Prof Crafts added in his working paper, "Of course, competition, or the lack of it, is by no means the whole story with regard to British relative economic decline. For example, education, taxation, macroeconomic policy are all deserving of attention. Shortfalls in human and physical capital per hour worked, which reflect investment decisions made over the decades for many other reasons, played a major part."

A June 2022 report from the Resolution Foundation notes that "there are some uncertainties inherent in the impact of Brexit to date, not least because the pandemic has also had a profound impact on trade flows during the same period. However, we should expect the lasting impact of reduced openness to be substantial and widespread productivity and real income shocks – much of which has already taken place. We do not expect deep shifts to the UK’s industrial structure or trade specialisation, but policymakers should be aware of the widespread real wage impacts and the implications on the competitiveness and productivity of the UK."

The UK has a poor record of investment in health facilities compared with peer countries

Britain today faces serious economic challenges after Brexit and the dreams of sunlit uplands have evaporated.

The biggest UK goods exporters are foreign-controlled car firms while the biggest services exporters are American-controlled financial services firms.

This is a perilous situation for a country downgrading its biggest market — with a dubious hope that the rest of the world will embrace it.

Martin Wolf of the FT commented this week on Kwarteng's mini-Budget "this huge increase in the fiscal deficit occurs in a country that ran a current account deficit of 8.3% of GDP in the second quarter of 2022 and has a tumbling exchange rate, low unemployment and already high inflation.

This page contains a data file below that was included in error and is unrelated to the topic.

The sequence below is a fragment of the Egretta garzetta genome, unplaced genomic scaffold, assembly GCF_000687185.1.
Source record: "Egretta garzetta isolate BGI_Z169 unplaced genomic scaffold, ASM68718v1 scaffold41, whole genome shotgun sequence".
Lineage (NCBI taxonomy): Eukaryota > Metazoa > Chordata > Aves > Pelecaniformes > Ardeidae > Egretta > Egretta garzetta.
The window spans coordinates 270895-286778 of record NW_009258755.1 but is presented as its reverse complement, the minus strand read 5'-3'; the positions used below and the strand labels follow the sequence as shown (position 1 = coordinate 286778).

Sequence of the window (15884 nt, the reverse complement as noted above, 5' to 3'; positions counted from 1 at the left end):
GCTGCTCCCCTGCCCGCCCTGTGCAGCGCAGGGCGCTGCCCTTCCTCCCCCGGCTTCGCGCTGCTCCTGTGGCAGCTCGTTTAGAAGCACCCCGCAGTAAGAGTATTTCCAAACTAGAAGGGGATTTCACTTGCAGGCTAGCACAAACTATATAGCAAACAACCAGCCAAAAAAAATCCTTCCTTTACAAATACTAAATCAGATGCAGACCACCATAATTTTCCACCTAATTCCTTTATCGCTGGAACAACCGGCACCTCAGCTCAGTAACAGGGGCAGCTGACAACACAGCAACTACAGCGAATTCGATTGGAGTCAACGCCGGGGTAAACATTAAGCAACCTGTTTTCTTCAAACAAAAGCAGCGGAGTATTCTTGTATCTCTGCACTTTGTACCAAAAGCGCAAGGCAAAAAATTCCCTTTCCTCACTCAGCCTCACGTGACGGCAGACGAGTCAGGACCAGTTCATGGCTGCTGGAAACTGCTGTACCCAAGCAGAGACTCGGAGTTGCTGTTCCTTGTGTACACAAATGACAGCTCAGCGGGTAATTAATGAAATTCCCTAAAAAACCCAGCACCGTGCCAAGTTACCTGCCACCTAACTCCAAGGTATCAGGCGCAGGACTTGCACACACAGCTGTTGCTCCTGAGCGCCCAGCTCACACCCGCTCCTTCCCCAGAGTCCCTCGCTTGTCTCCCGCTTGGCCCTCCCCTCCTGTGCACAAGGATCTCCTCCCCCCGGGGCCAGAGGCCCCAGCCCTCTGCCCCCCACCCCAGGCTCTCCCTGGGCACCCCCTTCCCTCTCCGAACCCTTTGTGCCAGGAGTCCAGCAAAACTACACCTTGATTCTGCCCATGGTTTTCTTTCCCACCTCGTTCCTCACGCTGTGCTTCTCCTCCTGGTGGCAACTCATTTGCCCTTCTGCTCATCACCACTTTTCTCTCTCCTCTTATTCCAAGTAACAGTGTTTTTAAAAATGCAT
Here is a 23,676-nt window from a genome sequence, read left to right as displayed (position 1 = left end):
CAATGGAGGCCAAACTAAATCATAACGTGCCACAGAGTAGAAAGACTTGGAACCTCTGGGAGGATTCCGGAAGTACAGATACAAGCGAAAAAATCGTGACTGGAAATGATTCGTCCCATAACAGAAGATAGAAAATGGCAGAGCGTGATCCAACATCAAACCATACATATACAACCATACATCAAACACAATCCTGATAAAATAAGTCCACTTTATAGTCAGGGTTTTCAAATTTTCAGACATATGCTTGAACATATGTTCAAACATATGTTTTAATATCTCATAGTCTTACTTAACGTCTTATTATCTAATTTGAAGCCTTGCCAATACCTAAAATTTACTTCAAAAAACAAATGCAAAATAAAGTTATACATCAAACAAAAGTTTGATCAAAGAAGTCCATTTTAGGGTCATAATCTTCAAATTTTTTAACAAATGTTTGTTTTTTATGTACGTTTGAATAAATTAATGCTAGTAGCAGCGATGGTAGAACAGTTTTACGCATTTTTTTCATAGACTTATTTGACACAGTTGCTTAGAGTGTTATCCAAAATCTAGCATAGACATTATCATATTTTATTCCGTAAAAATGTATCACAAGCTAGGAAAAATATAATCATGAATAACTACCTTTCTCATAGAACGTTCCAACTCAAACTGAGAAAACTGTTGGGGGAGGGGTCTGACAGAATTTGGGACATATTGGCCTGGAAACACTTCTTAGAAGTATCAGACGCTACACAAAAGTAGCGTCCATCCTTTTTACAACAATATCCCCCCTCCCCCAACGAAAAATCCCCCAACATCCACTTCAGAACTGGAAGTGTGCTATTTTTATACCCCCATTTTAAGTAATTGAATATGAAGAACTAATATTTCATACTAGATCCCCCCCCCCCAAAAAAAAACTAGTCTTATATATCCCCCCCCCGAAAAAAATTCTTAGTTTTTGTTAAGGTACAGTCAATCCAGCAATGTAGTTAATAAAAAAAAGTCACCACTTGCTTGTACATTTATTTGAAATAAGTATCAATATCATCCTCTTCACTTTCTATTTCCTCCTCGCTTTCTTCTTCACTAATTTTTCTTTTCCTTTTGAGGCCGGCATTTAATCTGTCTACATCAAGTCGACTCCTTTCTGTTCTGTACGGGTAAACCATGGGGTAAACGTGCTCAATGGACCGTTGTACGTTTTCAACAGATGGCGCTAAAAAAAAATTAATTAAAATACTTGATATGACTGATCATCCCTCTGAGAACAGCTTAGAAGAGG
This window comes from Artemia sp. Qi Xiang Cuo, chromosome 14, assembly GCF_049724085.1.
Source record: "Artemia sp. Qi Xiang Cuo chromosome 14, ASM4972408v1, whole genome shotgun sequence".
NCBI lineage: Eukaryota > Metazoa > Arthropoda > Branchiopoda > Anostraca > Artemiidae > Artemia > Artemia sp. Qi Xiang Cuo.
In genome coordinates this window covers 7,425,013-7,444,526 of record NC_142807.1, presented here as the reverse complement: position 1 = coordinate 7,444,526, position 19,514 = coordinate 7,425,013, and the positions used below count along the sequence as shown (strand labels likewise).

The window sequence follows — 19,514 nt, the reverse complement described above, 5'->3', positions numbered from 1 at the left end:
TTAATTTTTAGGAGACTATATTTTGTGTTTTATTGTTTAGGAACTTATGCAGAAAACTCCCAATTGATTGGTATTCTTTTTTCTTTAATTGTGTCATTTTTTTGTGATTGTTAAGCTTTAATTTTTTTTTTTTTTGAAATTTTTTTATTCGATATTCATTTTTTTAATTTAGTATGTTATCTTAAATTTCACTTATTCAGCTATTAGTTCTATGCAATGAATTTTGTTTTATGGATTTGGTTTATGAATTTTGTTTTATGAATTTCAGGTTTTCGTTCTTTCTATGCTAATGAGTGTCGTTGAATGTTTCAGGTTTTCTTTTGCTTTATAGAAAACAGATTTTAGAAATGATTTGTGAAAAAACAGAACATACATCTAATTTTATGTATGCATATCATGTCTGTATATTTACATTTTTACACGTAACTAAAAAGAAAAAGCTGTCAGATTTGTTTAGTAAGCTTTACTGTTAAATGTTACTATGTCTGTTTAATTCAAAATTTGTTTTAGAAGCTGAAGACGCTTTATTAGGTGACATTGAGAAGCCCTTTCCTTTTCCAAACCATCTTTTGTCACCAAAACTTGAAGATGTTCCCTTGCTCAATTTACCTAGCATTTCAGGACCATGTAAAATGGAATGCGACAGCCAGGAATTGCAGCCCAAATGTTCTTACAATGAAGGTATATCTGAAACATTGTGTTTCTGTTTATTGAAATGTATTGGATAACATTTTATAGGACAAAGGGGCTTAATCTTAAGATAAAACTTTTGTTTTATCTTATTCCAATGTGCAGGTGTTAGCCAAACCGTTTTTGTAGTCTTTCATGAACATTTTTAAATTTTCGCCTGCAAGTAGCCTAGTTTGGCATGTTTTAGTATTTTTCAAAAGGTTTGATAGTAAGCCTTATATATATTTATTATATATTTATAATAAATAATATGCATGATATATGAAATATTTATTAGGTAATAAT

Who could seriously regard this huge fiscal loosening as responsible? The Bank of England will be forced to tighten sharply. The government might then pour blame upon it for the results of its own decisions.

In sum, this mini-Budget will do nigh on nothing to raise medium-term growth but risks serious macroeconomic instability. The failure to ask the Office for Budget Responsibility to assess its impact is simply scandalous. This government may be indifferent to painful reality. But reality usually wins in the end."

CNN reported "There was good news and bad in Friday’s revised data about the UK economy. It grew — marginally — in the second quarter of the year, rather than shrinking as previously estimated.

But the latest update from the Office for National Statistics also showed that the United Kingdom is the only G7 economy that has not recovered fully from the pandemic, with GDP still 0.2% smaller than at the start of 2020. And, according to the Bank of England, the economy is most likely already shrinking again, with inflation heading to 11%."

Martin Wolf wrote in another column, "The only sort of leader more dangerous than the rogue the UK used to have is the zealot it has now. The dominant characteristic of zealots is their conviction that reality must adapt to their desires, rather than the other way around. If this attitude to life is adopted by an individual, it can do great damage to those close to them. In political leaders, the result may be a disaster for the country."

Unbalanced economics

London and the Southeast region account for 38% of GDP with 27% of the population.

The wealthiest 10% of households held 43% of all the wealth in Great Britain in the latest period; in comparison, the bottom 50% held only 9%.

The richest 1% of households were those whose total wealth was more than £3.6m. The least wealthy 10% of households had wealth of £15,400 or less.

Employment in UK manufacturing was 7.5% in 2021 compared with 19% of the workforce in Germany.

In 2019 the FT reported "Regional inequality in the UK has become the worst of any comparable developed country and is growing, a left-leaning think-tank has concluded in its annual State of the North report. Only countries such as the much larger US, once-Communist Romania and South Korea — which developed very quickly, are more polarised in areas like health, jobs, disposable income and productivity, IPPR North said in its study of the north-south divide."